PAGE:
And while Melody was happy for her sister, to have found out what she wanted to be so, so early in life, she was also jealous. Melody had absolutely no idea who she was, let alone what she wanted to be.

All she ever did was scribble in her journal. (All of River's adventures that she'd tagged along with when they were kids.) Travelling through time and space, using Dad's wristwatch as the transporter. They'd looked up the biggest words in the dictionary, because the name, per River, needed to be just right, and decided "vor-tex mani-pu-la-lator" sounded just spacey enough that it would work.

And oh, how they'd run through the tall grass of the backyard! Fighting across the galaxy. Saving worlds. Rescuing civilizations. Helping people. (That bit had been Melody's favorite.) And of course there was a villain. They decided that she would have an eye patch, because pirates had eye patches and they were a bit scary. People would call her Madam, 'cos they were scared of her, and 'cos they respected her, too. And Melody would always have to wear the eye patch because River would always have to save the day.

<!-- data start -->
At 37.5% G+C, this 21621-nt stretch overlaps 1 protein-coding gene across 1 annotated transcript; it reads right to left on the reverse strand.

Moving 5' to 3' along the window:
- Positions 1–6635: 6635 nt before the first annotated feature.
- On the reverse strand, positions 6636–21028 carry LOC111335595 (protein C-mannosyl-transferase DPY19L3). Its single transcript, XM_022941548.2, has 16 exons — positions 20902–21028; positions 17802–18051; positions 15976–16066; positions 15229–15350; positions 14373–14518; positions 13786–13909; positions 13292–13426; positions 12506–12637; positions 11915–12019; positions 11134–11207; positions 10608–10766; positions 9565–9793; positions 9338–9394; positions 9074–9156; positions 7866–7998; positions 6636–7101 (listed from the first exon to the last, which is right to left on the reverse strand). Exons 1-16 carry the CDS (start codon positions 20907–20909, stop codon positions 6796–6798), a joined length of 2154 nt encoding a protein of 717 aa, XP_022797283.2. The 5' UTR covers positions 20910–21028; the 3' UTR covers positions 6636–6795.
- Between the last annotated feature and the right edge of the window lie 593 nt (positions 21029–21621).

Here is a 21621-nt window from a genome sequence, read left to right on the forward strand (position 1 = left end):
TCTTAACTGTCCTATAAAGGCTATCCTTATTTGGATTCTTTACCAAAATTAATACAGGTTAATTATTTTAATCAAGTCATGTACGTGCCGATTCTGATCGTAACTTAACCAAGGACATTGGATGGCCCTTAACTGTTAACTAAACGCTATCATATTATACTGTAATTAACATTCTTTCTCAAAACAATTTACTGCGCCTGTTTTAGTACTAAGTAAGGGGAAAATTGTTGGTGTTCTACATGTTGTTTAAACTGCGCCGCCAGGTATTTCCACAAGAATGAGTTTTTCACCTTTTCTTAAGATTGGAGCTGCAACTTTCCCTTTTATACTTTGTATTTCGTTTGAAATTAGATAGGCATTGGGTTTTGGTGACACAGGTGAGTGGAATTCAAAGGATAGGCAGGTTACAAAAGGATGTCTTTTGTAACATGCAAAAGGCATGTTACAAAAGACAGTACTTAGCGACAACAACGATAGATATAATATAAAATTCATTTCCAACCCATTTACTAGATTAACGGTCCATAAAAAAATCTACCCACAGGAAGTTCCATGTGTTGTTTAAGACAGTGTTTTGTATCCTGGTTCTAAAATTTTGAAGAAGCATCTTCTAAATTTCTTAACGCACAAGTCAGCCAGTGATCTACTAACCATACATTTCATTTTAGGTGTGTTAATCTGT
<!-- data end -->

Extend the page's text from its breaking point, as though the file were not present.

Melody hated that eye patch. Why couldn't she ever be the hero?

But there were other days when Madam didn't even factor into the equation. Those were the days when they would go to a planet made out of books (that one had been little Melody's favorite) or to the year 1865 and talk with ghosts for Christmas. Those were the exciting adventures, the ones that found their way into Melody's blue journal.

(she never wrote about Madam)

Melody decides that if the man sitting there had been a part of her journal, he would have been a doctor. The healer and the orangey one.

(idris, river's best friend, always called melody that)

They would have together run after River, and kept her from landing in Jail. River always seemed to land in Jail, and Melody was forever having to get her back out of it. She tells herself that it isn't creepy, not really, watching him like this. People watched other people all the time. In the bus or at the train or in a café.